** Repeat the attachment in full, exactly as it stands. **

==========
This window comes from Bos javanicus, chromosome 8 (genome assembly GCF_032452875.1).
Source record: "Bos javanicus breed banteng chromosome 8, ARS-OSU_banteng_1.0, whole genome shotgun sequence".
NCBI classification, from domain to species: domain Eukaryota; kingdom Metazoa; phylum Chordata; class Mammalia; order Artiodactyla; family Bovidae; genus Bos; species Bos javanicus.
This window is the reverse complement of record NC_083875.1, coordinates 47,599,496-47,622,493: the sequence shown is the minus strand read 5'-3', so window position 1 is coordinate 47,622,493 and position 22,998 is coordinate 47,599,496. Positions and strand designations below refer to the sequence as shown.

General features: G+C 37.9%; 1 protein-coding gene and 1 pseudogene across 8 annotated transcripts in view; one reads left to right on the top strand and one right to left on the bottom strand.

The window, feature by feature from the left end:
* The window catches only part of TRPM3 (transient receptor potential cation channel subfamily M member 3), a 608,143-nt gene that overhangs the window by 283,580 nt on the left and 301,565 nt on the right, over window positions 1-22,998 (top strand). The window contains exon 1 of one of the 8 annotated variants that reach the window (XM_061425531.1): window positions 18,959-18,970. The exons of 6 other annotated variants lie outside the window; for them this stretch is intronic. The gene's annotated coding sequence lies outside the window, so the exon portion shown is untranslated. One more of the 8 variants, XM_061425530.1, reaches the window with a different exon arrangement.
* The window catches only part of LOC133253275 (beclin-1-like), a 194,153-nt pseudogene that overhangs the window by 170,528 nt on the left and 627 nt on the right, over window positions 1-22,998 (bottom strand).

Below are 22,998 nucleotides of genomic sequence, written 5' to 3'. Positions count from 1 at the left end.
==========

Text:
This window comes from Bos javanicus, chromosome 8 (genome assembly GCF_032452875.1).
Source record: "Bos javanicus breed banteng chromosome 8, ARS-OSU_banteng_1.0, whole genome shotgun sequence".
NCBI classification, from domain to species: domain Eukaryota; kingdom Metazoa; phylum Chordata; class Mammalia; order Artiodactyla; family Bovidae; genus Bos; species Bos javanicus.
This window is the reverse complement of record NC_083875.1, coordinates 47,599,496-47,622,493: the sequence shown is the minus strand read 5'-3', so window position 1 is coordinate 47,622,493 and position 22,998 is coordinate 47,599,496. Positions and strand designations below refer to the sequence as shown.

General features: G+C 37.9%; 1 protein-coding gene and 1 pseudogene across 8 annotated transcripts in view; one reads left to right on the top strand and one right to left on the bottom strand.

The window, feature by feature from the left end:
* The window catches only part of TRPM3 (transient receptor potential cation channel subfamily M member 3), a 608,143-nt gene that overhangs the window by 283,580 nt on the left and 301,565 nt on the right, over window positions 1-22,998 (top strand). The window contains exon 1 of one of the 8 annotated variants that reach the window (XM_061425531.1): window positions 18,959-18,970. The exons of 6 other annotated variants lie outside the window; for them this stretch is intronic. The gene's annotated coding sequence lies outside the window, so the exon portion shown is untranslated. One more of the 8 variants, XM_061425530.1, reaches the window with a different exon arrangement.
* The window catches only part of LOC133253275 (beclin-1-like), a 194,153-nt pseudogene that overhangs the window by 170,528 nt on the left and 627 nt on the right, over window positions 1-22,998 (bottom strand).

Below are 22,998 nucleotides of genomic sequence, written 5' to 3'. Positions count from 1 at the left end.